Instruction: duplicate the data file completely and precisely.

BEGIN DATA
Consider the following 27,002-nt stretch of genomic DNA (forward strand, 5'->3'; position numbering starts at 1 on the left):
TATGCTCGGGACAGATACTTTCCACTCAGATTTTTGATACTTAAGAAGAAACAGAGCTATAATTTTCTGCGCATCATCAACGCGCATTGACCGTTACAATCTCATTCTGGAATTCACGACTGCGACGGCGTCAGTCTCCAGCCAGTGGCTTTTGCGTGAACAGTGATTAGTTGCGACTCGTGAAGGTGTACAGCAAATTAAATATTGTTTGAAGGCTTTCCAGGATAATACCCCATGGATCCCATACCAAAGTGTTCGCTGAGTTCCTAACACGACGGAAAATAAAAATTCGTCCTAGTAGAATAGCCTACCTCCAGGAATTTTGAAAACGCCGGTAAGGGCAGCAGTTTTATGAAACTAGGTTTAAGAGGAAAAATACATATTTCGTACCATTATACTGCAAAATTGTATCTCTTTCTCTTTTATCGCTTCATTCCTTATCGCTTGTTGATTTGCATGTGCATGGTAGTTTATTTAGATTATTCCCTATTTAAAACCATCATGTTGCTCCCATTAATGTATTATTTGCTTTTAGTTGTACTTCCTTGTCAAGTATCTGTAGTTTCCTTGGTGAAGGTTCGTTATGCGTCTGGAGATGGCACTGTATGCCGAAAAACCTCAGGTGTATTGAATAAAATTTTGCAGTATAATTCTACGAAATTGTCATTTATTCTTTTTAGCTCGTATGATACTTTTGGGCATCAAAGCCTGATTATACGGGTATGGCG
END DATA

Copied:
Consider the following 27,002-nt stretch of genomic DNA (forward strand, 5'->3'; position numbering starts at 1 on the left):
TATGCTCGGGACAGATACTTTCCACTCAGATTTTTGATACTTAAGAAGAAACAGAGCTATAATTTTCTGCGCATCATCAACGCGCATTGACCGTTACAATCTCATTCTGGAATTCACGACTGCGACGGCGTCAGTCTCCAGCCAGTGGCTTTTGCGTGAACAGTGATTAGTTGCGACTCGTGAAGGTGTACAGCAAATTAAATATTGTTTGAAGGCTTTCCAGGATAATACCCCATGGATCCCATACCAAAGTGTTCGCTGAGTTCCTAACACGACGGAAAATAAAAATTCGTCCTAGTAGAATAGCCTACCTCCAGGAATTTTGAAAACGCCGGTAAGGGCAGCAGTTTTATGAAACTAGGTTTAAGAGGAAAAATACATATTTCGTACCATTATACTGCAAAATTGTATCTCTTTCTCTTTTATCGCTTCATTCCTTATCGCTTGTTGATTTGCATGTGCATGGTAGTTTATTTAGATTATTCCCTATTTAAAACCATCATGTTGCTCCCATTAATGTATTATTTGCTTTTAGTTGTACTTCCTTGTCAAGTATCTGTAGTTTCCTTGGTGAAGGTTCGTTATGCGTCTGGAGATGGCACTGTATGCCGAAAAACCTCAGGTGTATTGAATAAAATTTTGCAGTATAATTCTACGAAATTGTCATTTATTCTTTTTAGCTCGTATGATACTTTTGGGCATCAAAGCCTGATTATACGGGTATGGCG